I was reading an interview with a newly appointed ad agency CEO in a business newspaper, and was honestly excited about the changes he would bring to the company as well as its impact on the local creative economy. It was a short interview, and unfortunately the interviewer started playing “mind association”. For one of the questions, the interviewer asked, “What is your greatest fear?” He responded, “Failure”.
The answer sucker punched any hope I had.
I was stunned. What kind of pressure is the parent company (Cough!Havas!Cough!) putting on this guy? What kind of culture shapes such a response? Clearly he was hired to make big improvements; there’s a stated goal of doubling business in five years’ time. He’s not going to accomplish this following the same trajectory of his predecessors. He will need to take the company in a bold, new direction, but apparently he’s expected to do so by playing it safe!
Contrast that with a blog post by a rival agency’s Chief Creative Officer, Mullen’s Edward Boches. In The fastest way to success might be to fail first, he mentions how refreshing it was to have a conversation with a company president who was transparent about the mistakes his company made.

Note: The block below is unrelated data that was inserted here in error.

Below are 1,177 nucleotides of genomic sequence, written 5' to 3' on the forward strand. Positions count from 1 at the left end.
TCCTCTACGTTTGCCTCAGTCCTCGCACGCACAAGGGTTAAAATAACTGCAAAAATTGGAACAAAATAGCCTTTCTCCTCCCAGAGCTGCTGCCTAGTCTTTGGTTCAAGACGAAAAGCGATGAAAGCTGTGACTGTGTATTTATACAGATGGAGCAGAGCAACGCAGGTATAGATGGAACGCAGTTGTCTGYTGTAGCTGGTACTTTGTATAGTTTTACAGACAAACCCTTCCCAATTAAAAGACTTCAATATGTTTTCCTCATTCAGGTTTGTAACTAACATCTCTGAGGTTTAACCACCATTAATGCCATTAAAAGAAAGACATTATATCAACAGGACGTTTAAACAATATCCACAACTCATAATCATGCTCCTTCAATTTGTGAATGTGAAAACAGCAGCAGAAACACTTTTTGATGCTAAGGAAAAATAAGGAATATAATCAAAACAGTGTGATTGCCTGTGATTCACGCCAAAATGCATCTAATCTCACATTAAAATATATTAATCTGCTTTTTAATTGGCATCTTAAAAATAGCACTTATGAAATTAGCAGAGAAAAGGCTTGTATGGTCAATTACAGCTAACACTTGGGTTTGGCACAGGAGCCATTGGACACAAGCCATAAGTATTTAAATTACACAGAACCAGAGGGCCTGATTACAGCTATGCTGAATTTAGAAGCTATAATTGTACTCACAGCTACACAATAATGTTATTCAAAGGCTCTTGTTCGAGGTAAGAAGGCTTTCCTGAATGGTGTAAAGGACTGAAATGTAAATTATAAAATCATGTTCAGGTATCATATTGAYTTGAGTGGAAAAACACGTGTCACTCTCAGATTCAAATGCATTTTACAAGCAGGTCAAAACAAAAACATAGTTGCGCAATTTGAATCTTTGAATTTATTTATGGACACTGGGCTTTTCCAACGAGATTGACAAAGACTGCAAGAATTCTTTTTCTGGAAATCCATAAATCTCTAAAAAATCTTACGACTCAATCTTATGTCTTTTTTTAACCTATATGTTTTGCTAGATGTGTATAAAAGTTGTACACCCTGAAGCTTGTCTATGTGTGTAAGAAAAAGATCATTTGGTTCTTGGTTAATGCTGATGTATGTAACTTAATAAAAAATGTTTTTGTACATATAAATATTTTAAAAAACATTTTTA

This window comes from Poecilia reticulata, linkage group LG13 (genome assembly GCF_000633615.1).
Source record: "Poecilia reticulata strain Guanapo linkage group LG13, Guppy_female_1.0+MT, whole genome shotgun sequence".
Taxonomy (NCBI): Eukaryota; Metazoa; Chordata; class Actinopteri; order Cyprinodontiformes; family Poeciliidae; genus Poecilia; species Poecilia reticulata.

“Yet each anecdote about what didn’t work was immediately followed with, ‘But here’s what we learned.”
We live in an age where there is so much pressure to succeed. Every proposal and idea gets scrutinized, analyzed, and too often paralyzed. But there’s a real value in trying things, in experimenting, in taking a calculated chance.
At Creative Reaction, we are not fans of “mistake avoidance”. We are fans of “mistake recovery”. Success requires taking risks. Rather than having a culture that avoids mistakes using the blunt mallet of bureaucracy, mistake recovery values a culture where mistakes can be made, then quickly corrected.
Nobody has all the answers. Even the most well-thought-out plans fail. Mistakes will be made. Just be sure to learn from them and let them vault you to success.
(Click to search for “failure” or “mistake” to see related posts.)